It’s been a long time since I’ve made Giada De Laurentiis’ Crab and Ricotta Cannelloni. It’s not that it isn’t a good recipe — it’s delicious — but the dish serves six and uses, among other ingredients, one cup of whole milk ricotta, one cup of Parmesan, an egg yolk, more than half a stick of butter, and four cups of whole milk. That’s a lot of fat.

In fact, many of the recipes I’ve made from cooking shows end up as only-once-in-a-while meals at my house. The recipes that are the most appealing are also usually the highest in fat and calories, so it’s no surprise that a recent study from Cornell University revealed that people who watch cooking shows and frequently make the recipes from the shows tend to weigh more than those who don’t.

The researchers surveyed 501 women ages 20-35 about their cooking show viewing habits and how they obtained new recipes.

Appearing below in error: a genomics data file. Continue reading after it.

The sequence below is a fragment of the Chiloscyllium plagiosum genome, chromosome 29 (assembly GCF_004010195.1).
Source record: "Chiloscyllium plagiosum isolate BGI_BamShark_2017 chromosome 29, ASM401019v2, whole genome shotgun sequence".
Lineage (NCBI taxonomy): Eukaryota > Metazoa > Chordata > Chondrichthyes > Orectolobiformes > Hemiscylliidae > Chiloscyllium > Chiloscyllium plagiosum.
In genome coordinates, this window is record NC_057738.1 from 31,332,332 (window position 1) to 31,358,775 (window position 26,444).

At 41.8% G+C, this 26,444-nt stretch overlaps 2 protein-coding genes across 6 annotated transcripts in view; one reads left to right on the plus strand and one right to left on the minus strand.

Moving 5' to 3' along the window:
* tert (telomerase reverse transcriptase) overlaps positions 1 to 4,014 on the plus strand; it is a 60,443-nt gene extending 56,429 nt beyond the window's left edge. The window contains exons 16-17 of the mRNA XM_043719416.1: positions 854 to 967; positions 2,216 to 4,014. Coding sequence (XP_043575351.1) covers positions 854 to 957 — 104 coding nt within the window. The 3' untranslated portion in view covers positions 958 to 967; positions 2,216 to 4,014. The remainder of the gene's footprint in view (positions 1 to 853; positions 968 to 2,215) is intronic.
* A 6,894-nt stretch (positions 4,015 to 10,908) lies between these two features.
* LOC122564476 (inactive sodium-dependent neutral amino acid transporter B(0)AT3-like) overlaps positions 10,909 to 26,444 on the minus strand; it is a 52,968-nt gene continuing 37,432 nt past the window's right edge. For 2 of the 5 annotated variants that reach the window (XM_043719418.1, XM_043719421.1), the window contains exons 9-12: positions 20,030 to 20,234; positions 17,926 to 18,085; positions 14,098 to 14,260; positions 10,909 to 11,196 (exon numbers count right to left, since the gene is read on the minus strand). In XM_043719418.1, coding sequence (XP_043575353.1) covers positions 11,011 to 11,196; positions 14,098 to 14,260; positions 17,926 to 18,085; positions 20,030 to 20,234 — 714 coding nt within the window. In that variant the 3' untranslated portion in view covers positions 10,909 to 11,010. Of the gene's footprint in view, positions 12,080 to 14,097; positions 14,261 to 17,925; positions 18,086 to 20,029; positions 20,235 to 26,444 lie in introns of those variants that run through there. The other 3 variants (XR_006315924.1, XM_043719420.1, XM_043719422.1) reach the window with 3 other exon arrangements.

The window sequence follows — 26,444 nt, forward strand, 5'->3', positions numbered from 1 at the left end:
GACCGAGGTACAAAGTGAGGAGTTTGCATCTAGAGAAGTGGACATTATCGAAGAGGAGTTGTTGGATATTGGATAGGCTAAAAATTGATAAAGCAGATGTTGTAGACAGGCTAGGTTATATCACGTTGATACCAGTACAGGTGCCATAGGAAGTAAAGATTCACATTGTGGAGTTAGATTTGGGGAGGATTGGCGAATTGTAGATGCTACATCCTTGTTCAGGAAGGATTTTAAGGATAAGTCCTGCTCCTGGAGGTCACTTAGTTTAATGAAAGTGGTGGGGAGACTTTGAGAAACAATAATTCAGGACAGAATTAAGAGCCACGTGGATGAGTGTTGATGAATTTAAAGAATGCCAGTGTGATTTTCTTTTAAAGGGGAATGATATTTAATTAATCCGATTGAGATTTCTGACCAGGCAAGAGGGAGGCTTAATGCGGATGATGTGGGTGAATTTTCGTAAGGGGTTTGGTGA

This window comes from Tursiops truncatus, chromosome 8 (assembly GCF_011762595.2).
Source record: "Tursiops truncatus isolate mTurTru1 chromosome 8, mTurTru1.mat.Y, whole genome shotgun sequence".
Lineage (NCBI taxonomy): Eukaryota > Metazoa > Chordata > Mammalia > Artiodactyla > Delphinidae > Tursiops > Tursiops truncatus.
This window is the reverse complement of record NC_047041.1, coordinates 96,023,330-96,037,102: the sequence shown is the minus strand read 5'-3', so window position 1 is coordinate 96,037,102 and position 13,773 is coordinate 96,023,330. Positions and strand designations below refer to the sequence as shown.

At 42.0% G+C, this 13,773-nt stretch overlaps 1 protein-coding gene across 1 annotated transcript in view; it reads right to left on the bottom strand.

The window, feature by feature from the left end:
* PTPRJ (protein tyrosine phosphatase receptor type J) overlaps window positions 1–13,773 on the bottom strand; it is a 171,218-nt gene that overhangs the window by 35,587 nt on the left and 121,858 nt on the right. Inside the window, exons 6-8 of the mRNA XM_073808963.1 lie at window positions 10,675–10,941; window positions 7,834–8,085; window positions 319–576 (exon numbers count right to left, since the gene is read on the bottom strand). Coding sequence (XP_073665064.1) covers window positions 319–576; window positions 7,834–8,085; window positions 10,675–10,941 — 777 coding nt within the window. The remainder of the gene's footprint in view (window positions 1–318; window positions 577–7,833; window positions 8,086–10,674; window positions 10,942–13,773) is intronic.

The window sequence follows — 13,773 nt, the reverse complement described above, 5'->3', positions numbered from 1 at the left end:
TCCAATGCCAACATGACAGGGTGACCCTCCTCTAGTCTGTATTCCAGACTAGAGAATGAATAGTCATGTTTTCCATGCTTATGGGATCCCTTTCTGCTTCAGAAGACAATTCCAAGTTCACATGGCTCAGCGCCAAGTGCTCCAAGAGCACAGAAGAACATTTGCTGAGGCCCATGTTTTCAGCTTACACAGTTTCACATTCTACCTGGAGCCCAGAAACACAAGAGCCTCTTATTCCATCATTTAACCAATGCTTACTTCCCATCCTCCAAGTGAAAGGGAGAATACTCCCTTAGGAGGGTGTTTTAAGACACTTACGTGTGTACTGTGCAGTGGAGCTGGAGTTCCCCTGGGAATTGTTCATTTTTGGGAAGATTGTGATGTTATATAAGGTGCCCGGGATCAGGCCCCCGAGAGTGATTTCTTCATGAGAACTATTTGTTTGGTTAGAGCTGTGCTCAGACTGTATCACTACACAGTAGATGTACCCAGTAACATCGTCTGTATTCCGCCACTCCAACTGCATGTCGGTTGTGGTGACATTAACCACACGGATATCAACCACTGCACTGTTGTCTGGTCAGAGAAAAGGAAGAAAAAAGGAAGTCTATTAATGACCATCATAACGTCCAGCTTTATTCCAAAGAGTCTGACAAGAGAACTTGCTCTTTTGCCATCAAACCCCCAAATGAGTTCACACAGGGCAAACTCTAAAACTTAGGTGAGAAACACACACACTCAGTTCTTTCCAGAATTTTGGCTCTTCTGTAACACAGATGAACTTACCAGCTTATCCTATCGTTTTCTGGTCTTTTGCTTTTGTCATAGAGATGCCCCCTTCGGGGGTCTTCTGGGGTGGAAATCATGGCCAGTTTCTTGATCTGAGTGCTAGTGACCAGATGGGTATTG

They found that those who obtained recipe information from cooking shows and often cooked from scratch weighed an average of 11 pounds more than those who watched food TV but didn't often cook and those who looked for new recipes in print, online or from in-person sources.
The takeaway here? Watch cooking shows to get inspired, but when you actually get into the kitchen, focus on making lower-calorie, lower-fat, healthy dishes.

Although if you really want a fattening food fix, try getting it from looking at food porn instead of making unhealthy recipes. The Atlantic reports that some research has shown that “food porn may be a substitute for food itself.” Apparently, it may turn people off from wanting to eat the real thing. The real dish, it turns out, doesn’t taste nearly as good as your mind imagines it’s going to taste!

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Robin Shreeves ( @rshreeves ) focuses on food from a family perspective from her home base in New Jersey.